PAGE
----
You're telling me, as the saying goes. Keith was skiing with a group of friends in Austria when a ledge gave way, sending him hurtling head first into a ravine.

"I went upside down and into a tree," he recalls. "It cracked my helmet; I'd have been dead instantly without it, and my vertebrae snapped.

"My friends couldn't understand where I'd gone - they called a medical crew and they in turn had to call another one to get me out of there. I was conscious and in terrible pain until the doctor got through to give me an injection."

Given the height from which he had fallen, the rescue mission was complicated and lengthy. As an atheist, prayer didn't enter his thoughts.

"I didn't think I was going to die at that stage; I just thought about the consequences of being paralysed from the waist down. I couldn't feel anything. I just had this dreadful fear," he says.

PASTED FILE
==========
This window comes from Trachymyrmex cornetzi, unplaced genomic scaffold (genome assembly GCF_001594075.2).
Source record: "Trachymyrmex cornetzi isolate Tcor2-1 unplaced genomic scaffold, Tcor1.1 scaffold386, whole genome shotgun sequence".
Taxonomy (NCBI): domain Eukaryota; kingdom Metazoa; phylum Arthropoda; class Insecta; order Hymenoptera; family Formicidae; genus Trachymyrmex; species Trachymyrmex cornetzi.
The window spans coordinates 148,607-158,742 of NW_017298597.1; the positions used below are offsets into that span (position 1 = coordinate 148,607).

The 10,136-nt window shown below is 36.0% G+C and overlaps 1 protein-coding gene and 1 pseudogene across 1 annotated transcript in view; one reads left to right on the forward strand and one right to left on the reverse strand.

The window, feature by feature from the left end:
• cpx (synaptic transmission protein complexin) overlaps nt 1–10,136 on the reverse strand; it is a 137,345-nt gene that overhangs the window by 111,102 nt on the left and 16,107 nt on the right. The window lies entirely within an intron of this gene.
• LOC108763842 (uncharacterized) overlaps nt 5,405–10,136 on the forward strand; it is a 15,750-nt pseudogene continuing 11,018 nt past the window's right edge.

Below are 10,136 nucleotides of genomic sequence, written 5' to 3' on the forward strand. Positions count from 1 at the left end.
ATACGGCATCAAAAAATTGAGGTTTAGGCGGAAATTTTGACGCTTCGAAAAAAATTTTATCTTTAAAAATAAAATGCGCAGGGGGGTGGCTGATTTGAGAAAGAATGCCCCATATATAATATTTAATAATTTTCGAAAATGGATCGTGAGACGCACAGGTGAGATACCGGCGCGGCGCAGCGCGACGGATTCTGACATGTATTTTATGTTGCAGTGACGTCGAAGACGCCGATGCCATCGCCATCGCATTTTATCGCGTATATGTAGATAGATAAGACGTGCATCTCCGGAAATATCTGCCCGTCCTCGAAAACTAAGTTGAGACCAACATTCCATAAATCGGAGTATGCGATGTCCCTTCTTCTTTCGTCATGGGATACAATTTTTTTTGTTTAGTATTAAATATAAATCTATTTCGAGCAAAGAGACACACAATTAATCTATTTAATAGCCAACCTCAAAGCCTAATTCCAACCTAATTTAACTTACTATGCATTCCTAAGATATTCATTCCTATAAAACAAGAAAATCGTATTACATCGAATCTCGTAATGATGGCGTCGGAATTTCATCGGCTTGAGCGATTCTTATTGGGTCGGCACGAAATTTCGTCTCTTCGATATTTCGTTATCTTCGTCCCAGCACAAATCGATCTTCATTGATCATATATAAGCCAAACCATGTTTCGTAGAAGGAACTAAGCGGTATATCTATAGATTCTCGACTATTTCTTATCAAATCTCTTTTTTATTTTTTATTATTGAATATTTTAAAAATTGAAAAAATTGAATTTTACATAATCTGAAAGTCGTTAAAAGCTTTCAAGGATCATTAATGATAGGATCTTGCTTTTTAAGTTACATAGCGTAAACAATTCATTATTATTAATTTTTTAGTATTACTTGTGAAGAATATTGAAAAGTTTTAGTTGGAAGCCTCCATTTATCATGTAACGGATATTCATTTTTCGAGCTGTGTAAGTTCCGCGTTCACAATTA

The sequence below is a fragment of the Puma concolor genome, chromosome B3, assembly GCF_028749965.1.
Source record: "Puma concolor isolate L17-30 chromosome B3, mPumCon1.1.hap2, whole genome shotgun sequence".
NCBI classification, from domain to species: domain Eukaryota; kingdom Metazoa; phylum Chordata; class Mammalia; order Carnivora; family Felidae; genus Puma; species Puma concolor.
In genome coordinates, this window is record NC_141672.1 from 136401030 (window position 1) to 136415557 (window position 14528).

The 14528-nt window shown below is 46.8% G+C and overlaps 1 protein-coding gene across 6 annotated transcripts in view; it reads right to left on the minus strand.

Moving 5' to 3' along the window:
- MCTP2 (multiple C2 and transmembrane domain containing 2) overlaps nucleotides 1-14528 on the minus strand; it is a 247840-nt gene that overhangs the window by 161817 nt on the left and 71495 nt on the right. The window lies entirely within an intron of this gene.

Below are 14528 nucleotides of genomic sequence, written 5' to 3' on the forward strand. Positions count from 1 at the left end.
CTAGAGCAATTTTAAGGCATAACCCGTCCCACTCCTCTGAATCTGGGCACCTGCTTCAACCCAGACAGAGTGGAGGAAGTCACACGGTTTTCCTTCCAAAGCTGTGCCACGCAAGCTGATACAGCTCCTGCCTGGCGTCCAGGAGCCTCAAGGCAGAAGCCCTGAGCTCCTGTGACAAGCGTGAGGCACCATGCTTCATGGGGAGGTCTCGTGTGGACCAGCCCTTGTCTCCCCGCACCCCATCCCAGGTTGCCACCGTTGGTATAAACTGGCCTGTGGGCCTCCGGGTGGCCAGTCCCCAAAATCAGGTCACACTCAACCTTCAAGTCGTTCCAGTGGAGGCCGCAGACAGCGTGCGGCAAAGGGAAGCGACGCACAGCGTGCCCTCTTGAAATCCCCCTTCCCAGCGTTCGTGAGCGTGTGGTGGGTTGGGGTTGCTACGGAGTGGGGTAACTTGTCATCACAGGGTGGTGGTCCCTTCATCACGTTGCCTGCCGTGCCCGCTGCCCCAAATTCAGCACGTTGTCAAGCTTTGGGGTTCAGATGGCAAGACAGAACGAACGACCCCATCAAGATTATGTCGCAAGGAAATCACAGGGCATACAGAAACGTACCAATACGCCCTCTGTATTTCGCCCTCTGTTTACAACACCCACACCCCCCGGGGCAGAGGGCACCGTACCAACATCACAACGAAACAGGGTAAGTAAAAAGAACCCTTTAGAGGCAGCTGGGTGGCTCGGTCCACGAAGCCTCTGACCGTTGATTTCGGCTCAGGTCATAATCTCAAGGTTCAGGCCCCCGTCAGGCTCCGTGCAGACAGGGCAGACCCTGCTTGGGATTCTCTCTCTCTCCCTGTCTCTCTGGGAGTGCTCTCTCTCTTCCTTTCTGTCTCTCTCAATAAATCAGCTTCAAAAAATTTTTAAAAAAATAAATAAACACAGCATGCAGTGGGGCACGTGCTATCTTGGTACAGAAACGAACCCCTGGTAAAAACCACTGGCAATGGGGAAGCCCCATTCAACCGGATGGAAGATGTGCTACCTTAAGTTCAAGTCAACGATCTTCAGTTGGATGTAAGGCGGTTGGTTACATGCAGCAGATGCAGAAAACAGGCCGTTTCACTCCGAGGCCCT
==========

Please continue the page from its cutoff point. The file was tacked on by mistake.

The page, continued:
"It was touch and go for three days. I had a swelling in the neck and they put me in a medically induced coma. My wife was flown over and I was in intensive care for two weeks in Austria. The surgeon told my wife I'd have less than a 3% chance of walking again, but didn't tell me."

The former personnel manager was flown to the Royal Victoria Hospital for a further week's treatment before being transferred to Musgrave Park, where a consultant delivered the grim prognosis.

"It's very hard to explain how I felt," he says, matter-of-factly. "Having been very active, I was being told I was never going to walk again. It was very hard to face that. But I told the consultant that I was going to walk out of there and get into my car - I remember him looking at me funny when I said that.